Taking control – welfare and personal responsibility

5 February 2015

Beveridge’s welfare state was built on the contributory principle: it was “first and foremost, a plan of insurance – of giving in return for contributions benefits up to subsistence level, as of right without a means test, so that individuals may build freely upon it.” This founding principle encouraged personal responsibility – there was a reward for doing the right thing. By paying into the system when you are in work, you received benefits when, due to sickness, unemployment or age, you were unable to work. But incentivising good behaviour was only part of the story, by creating an insurance scheme, you pooled risk and could afford more generous protection for individuals than they could get by acting alone.

Today the contributory principle has largely disappeared. Contributory benefits account for about 10 per cent of spending on welfare compared to a third in the 1980s. Unlike systems elsewhere in Europe, the benefits paid vary very little depending on whether or not you have paid National Insurance. If you have paid National Insurance for two years, you are automatically entitled to JSA, but only for six months and at the same rate of means tested JSA: £72.40 per week. In Germany’s contributory system someone who has paid into the system is entitled to receive at least 60 per cent of their net salary for at least six months.

If you want more generous protection than that offered by the State, then either you or your employer will have to pay for it. If you want more than just the State pension you need either to be contracted in and pay a higher rate of National Insurance or contribute to a pension. If you want to go beyond the Widow’s Pension and means tested benefits in the event of death then you either need your own life assurance or take up your employer’s death in service benefits.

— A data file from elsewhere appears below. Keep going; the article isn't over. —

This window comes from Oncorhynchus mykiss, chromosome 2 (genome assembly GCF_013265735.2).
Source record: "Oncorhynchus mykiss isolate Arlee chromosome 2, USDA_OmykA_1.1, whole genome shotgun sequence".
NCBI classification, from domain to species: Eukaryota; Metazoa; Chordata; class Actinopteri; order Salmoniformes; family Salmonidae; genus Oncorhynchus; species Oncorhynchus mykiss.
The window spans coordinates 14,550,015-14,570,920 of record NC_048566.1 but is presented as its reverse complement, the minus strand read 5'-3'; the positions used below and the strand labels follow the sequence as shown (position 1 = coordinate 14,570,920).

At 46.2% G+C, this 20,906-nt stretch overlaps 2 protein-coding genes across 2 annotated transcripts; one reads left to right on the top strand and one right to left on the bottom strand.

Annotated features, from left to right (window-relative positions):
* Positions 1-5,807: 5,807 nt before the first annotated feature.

Whilst there is a lively debate about restoring the contributory principle and rewarding those who pay in through higher benefits, the fiscal costs of this limit its restoration to a token gesture. We won’t see German style benefits, or higher payroll taxes, here.

But there is an alternative model we could use to encourage people to take personal responsibility and achieve Beveridge’s vision of enabling people to build on state provision: auto-enrolment. This model works at two levels – adopting the philosophy of personal responsibility by deciding whether or not to opt-out, but also using the plumbing that enables contributions to be collected at source and then being used to secure additional benefits. For pensions, auto-enrolment enables people to build up their own pension pot, supplementing the Single Tier Pension.

At a basic level, we could use the auto-enrolment pipework to enable people to put money aside for a rainy day. This would provide people with resilience to withstand shocks to their wages or spending without having to resort to high cost credit. This, like a pension, is building up an asset. But a similar approach could be used to buy protection: pooling risk as Beveridge sought to do. For example, Statutory Sick Pay covers an employee for up to 28 weeks of sickness and pays £87.55 per week. Some employers do offer more generous schemes, but where these aren’t in place then employees could take up a more generous package paid for by salary deductions at source.

Of course, Beveridge’s model of the welfare state required compulsion to facilitate the pooling of risk and although personal responsibility was rewarded enrolment was automatic with the only opt-out being not working. The challenge for embedding personal responsibility today is to find the right mechanism that encourages people to put protecting their future above spending for today.

Mark Hoban MP, former Minister of State



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